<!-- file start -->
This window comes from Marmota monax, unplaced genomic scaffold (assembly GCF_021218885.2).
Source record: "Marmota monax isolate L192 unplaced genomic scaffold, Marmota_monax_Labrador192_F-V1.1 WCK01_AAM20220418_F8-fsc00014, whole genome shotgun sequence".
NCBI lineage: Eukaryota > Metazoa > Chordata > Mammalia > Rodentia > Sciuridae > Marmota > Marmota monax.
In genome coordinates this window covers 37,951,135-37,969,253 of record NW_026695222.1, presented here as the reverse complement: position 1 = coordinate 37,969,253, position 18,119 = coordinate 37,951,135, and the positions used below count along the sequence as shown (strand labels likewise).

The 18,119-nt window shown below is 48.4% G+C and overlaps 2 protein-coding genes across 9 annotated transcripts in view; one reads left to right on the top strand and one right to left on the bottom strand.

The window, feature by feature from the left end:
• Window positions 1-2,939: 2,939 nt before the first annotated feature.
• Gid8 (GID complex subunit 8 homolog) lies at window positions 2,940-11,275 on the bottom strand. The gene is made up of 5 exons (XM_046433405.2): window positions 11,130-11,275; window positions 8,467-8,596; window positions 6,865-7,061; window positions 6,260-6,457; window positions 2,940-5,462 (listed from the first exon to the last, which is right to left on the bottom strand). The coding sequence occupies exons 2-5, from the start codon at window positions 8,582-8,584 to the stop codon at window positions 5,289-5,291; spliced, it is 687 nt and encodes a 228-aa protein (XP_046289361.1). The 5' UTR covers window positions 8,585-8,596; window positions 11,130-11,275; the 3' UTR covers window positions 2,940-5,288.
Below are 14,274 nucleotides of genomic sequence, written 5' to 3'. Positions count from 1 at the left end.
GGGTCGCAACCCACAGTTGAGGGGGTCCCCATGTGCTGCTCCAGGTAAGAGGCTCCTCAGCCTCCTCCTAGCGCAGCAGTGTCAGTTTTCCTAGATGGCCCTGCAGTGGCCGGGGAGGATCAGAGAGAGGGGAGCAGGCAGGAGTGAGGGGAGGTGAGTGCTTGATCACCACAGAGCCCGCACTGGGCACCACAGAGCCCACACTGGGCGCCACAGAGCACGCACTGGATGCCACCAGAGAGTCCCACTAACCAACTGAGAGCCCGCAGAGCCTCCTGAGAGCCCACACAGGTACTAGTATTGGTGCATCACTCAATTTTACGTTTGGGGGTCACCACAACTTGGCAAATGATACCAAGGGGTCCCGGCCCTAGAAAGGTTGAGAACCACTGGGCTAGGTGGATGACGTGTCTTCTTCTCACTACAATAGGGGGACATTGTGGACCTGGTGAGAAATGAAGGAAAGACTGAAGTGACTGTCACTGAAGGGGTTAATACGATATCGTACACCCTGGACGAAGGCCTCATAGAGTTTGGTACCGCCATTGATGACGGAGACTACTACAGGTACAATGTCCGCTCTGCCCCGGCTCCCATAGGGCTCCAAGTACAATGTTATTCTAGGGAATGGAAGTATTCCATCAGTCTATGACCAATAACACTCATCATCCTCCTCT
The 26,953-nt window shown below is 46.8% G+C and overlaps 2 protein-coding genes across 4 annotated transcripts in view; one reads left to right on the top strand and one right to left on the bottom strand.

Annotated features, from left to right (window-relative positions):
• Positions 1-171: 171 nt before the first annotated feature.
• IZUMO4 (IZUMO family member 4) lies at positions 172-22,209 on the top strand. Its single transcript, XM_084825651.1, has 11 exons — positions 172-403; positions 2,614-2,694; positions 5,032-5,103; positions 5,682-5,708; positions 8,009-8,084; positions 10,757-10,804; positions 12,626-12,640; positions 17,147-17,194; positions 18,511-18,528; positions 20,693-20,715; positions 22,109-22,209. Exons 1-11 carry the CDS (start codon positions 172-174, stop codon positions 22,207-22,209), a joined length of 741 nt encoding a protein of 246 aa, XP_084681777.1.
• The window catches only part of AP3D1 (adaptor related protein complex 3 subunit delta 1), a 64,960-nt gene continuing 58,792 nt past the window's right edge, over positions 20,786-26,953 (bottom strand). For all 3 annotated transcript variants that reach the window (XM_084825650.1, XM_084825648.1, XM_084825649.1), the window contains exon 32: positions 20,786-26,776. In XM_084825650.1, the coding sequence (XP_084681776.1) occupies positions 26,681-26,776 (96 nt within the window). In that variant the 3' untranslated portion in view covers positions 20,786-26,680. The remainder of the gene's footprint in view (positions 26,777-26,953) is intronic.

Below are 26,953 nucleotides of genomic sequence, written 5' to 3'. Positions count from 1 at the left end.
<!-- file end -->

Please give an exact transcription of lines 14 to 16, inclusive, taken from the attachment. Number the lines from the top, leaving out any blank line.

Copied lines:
• IZUMO4 (IZUMO family member 4) lies at positions 172-22,209 on the top strand. Its single transcript, XM_084825651.1, has 11 exons — positions 172-403; positions 2,614-2,694; positions 5,032-5,103; positions 5,682-5,708; positions 8,009-8,084; positions 10,757-10,804; positions 12,626-12,640; positions 17,147-17,194; positions 18,511-18,528; positions 20,693-20,715; positions 22,109-22,209. Exons 1-11 carry the CDS (start codon positions 172-174, stop codon positions 22,207-22,209), a joined length of 741 nt encoding a protein of 246 aa, XP_084681777.1.
• The window catches only part of AP3D1 (adaptor related protein complex 3 subunit delta 1), a 64,960-nt gene continuing 58,792 nt past the window's right edge, over positions 20,786-26,953 (bottom strand). For all 3 annotated transcript variants that reach the window (XM_084825650.1, XM_084825648.1, XM_084825649.1), the window contains exon 32: positions 20,786-26,776. In XM_084825650.1, the coding sequence (XP_084681776.1) occupies positions 26,681-26,776 (96 nt within the window). In that variant the 3' untranslated portion in view covers positions 20,786-26,680. The remainder of the gene's footprint in view (positions 26,777-26,953) is intronic.

Below are 26,953 nucleotides of genomic sequence, written 5' to 3'. Positions count from 1 at the left end.